Wednesday, 8 October 2014

Scotland for ever ….

Hi All,

I’ve been asked (persuaded and pressurised, actually) by Laura to write a holiday Blog, as an interesting filler and to make the numbers up, as it where. So here goes ….
I gave my daughter away at her wedding towards the end of August, which was held east of Inverness in the lovely seaside town of Forres.

The last time I was in that area was in 1963 when I was invited to go to stay with my brother and sister in law, who was stationed with the RAF at Kinloss, which by the way cost me (or my parents, more so) £12 (in “real” old money) for a return train ticket to Liverpool.
Anyway, while on the way up the A9 and just after Aviemore. I stopped off at Carr Bridge.

As I had seen photographs in photo magazines of the old Packhorse Bridge and wanted to take some for myself … so was fortunate that it was en route.
When I arrived there the sun was just about out, so got some nice photos of the old bridge. At this point I wondered if anyone has ever fallen off of it in the past … perhaps maybe after calling in at the local pub for a wee dram... hic!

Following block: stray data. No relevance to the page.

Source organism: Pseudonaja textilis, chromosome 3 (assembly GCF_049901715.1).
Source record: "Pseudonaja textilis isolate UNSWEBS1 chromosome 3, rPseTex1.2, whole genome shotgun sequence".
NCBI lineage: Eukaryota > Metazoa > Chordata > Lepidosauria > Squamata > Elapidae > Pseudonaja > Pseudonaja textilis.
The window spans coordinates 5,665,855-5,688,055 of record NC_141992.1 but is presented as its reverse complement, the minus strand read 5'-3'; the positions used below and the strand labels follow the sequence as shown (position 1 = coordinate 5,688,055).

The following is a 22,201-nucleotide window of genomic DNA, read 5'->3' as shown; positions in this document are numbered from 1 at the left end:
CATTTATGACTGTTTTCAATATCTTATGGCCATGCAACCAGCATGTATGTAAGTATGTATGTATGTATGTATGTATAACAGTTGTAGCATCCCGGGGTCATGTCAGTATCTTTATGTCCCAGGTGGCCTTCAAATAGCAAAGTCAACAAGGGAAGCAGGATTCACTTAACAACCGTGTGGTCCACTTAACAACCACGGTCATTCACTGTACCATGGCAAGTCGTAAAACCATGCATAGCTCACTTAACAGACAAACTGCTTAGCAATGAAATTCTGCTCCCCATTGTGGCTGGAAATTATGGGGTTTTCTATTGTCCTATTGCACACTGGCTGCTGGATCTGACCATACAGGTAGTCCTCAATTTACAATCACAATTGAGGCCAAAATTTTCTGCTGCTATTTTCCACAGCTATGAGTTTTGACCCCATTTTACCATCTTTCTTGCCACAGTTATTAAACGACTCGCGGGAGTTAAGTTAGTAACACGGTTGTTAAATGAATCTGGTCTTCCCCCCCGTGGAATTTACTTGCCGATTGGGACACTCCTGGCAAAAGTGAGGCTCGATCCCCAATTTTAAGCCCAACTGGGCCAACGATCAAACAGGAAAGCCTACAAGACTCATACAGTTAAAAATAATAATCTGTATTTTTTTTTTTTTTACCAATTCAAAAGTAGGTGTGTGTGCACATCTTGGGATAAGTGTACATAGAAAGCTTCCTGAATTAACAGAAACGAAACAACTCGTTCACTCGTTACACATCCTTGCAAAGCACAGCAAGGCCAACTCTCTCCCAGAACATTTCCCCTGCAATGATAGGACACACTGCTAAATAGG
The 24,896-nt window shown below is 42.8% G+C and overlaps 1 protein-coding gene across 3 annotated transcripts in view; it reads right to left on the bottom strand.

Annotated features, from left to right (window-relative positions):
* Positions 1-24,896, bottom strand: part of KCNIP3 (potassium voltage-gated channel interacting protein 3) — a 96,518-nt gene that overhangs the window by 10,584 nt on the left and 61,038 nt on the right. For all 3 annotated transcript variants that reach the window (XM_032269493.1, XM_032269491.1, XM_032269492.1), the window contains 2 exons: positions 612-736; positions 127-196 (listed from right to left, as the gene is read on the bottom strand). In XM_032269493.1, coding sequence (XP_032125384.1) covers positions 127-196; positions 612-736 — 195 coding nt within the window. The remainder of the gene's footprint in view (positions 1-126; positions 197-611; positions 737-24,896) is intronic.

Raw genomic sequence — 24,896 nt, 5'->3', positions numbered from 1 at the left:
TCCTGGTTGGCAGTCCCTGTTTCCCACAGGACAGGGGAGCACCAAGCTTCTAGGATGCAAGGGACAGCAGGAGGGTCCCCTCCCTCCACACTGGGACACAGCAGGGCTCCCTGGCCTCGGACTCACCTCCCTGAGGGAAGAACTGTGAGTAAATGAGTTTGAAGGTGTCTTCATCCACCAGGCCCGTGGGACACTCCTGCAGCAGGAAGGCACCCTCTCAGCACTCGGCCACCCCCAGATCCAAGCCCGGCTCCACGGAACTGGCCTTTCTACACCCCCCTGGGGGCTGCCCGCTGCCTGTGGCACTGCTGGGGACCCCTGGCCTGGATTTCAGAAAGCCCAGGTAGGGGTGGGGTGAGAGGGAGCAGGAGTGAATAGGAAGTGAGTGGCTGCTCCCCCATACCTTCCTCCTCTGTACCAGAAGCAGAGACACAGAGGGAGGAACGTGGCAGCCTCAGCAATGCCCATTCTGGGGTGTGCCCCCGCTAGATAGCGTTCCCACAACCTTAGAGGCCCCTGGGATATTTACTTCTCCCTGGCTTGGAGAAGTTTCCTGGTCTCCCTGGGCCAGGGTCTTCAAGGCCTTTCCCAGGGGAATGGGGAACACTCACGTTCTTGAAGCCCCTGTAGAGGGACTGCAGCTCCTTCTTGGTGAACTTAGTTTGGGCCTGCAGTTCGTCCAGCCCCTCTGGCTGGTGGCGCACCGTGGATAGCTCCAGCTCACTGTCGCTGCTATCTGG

Seeing that the railway station was just up the road I decided to have a look at it and see if there were any old Victorian buildings there… sadly there wasn’t really but what was about to arrive was the Royal Scotsman special train
A site to see even with sore and blurry eyes, with all the silverware laid out on white linen covered tables and the plush lounge area but all at a hefty price though.

I arrived at the hotel to see that the wedding preparation were well underway and on the actual day everything went well and even the sun came out to which was a bonus.
After the joyous wedding and celebrations. I was at a loose end and on the spare of the moment, decided to go north and tour the “Top” end (and some believe the edge of the world) of our beautiful country.
During the previous weeks the weather had been terribly cold, windy with copious amounts of horizontal rain but fortunately that was all about to change.

From Forres, I drove up to John O`Groats following the coast and only to be disappointed, as I found that at the (accepted) and one of the most famous and furthest points of our country, was a roundabout and a signpost pointing to distant locations around the globe and depicting their respective mileages.

I found a nice B&B and crashed for the night after the long and tiring drive.